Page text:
U.S. Democrats are criticizing a plan to transport the nation's nuclear waste to a storage facility beneath the Nevada desert.
The House of Representatives is expected to vote next week on a Bush administration plan to build a permanent nuclear waste dump in Yucca mountain in the Nevada desert, 145 kilometers northwest of Las Vegas.
In the Democrats' weekly radio address Saturday, Nevada Congresswoman Shelley Berkley said waste shipments from nuclear power plants - mainly in the east - across the country would be an attractive target for terrorists. She also said an accident involving nuclear waste would be catastrophic.
The congresswoman accused the Bush administration of putting the country at risk of "mobile Chernobyls" - a reference to the 1986 explosion at the Ukraine's Chernobyl power plant that spread radiation over much of Europe.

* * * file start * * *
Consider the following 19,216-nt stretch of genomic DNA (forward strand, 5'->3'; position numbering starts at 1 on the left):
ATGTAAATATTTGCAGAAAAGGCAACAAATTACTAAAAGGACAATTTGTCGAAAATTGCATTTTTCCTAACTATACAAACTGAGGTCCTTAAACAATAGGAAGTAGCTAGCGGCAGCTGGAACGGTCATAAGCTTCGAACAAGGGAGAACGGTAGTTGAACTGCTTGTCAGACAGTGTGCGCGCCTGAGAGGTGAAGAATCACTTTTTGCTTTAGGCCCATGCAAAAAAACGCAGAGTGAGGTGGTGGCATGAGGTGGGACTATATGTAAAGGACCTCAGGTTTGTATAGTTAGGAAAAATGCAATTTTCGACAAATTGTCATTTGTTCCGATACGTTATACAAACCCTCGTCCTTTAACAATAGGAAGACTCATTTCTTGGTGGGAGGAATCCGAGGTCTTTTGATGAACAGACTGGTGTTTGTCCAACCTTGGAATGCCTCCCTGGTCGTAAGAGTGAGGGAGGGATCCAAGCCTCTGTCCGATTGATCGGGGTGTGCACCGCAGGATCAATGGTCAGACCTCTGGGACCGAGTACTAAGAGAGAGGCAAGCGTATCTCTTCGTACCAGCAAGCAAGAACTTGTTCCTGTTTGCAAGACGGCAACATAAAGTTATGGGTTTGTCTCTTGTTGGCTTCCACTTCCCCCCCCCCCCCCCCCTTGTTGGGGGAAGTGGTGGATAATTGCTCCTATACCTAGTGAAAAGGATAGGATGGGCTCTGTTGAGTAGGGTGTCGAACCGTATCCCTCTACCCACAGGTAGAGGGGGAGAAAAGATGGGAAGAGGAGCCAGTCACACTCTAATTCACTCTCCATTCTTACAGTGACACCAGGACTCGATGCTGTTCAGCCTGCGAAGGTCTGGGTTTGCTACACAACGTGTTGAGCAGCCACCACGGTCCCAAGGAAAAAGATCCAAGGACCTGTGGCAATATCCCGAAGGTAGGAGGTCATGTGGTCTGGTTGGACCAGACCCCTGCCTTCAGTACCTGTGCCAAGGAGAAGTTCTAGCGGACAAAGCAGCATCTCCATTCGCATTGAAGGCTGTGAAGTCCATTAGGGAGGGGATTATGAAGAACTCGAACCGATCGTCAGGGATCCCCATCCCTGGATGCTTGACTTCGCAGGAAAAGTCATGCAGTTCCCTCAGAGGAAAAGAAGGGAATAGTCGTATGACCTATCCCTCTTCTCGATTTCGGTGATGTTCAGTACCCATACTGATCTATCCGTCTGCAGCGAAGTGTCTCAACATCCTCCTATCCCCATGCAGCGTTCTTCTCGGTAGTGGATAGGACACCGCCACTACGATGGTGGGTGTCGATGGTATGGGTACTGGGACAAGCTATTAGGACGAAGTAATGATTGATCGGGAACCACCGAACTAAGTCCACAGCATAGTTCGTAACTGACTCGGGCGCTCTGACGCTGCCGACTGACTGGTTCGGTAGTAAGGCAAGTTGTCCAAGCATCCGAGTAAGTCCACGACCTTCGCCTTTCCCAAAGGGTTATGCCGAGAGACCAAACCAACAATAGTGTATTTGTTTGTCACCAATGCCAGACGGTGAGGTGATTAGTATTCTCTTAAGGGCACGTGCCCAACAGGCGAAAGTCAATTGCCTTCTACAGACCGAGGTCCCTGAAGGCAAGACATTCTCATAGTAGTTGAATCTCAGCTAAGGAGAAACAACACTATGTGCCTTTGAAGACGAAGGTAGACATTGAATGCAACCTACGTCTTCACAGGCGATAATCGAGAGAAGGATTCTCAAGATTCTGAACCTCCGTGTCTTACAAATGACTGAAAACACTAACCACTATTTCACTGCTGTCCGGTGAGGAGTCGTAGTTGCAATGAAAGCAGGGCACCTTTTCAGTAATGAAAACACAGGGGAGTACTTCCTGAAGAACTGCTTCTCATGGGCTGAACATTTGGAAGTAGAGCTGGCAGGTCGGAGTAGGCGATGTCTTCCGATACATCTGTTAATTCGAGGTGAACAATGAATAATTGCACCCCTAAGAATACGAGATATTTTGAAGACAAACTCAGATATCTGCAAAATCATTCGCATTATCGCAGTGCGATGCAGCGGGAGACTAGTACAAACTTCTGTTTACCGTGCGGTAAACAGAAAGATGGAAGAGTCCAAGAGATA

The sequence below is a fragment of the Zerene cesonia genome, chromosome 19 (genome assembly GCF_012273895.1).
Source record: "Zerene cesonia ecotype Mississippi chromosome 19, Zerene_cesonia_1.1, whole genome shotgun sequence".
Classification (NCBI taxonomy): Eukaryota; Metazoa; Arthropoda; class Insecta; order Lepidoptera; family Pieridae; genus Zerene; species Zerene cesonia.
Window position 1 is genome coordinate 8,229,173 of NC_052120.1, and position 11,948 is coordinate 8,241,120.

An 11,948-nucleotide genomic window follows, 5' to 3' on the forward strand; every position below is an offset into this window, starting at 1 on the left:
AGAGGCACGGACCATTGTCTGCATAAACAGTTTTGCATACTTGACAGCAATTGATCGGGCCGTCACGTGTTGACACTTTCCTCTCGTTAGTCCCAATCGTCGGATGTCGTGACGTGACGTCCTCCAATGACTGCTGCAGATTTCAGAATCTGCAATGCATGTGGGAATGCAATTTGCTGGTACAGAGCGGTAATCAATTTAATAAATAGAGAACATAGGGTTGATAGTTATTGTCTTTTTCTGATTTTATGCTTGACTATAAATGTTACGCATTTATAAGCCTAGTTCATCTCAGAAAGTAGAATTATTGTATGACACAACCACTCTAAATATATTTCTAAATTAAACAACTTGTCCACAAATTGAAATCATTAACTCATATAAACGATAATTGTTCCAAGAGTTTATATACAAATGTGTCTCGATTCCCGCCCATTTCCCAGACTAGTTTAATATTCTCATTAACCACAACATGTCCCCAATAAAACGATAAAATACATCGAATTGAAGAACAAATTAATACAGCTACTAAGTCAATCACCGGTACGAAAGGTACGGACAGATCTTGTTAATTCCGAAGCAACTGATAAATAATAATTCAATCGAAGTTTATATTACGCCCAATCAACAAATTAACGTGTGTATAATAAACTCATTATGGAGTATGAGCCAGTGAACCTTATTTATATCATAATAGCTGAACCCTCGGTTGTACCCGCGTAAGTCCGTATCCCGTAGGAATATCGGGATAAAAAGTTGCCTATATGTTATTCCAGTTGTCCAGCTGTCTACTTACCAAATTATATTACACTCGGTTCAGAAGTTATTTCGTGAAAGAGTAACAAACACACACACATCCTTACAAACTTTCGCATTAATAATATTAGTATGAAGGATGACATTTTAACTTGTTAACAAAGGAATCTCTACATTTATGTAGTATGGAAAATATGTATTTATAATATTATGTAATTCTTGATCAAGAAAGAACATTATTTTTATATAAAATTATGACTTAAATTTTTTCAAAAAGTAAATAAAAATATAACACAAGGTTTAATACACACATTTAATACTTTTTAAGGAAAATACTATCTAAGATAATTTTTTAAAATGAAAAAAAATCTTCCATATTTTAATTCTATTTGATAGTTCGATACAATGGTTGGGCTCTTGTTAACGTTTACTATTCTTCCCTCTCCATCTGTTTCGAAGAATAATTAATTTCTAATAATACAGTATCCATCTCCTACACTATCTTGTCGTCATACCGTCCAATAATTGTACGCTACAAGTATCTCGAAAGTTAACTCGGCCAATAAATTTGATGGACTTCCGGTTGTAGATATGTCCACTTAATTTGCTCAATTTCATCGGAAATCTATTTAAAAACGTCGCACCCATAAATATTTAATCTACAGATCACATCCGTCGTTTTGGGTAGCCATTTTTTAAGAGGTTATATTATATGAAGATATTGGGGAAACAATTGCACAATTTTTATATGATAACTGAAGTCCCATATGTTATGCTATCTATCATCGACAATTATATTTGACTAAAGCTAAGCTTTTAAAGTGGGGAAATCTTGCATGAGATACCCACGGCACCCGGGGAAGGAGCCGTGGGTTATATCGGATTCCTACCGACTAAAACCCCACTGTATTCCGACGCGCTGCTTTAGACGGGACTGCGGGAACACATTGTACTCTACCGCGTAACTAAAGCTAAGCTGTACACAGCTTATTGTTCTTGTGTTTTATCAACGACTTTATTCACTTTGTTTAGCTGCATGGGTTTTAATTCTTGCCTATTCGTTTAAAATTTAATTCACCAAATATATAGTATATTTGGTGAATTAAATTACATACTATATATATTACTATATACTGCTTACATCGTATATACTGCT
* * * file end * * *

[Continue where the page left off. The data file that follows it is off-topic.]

The waste-dump plan has strong support from both parties in the House of Representatives. Opponents believe prospects of stopping it are stronger in the Senate. Nevada's governor has vetoed the plan, but the president and congress could override the state's objections.
The Nuclear Regulatory Commission told Congress last week nuclear waste could be safely transported by rail.
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Two U.S. governors have announced new security measures for the three major airports that service New York City.
The governors of New York and New Jersey said Friday they support a plan to require increased criminal background checks of airport employees at the Kennedy, La Guardia and Newark airports. They also plan on installing fingerprint scanners to identify employees, more sophisticated cameras and motion detectors.
The $100 million plan goes beyond new security measures passed by Congress last year.
The New York and New Jersey state legislatures must pass laws in order to allow the background checks and fingerprint scanners.
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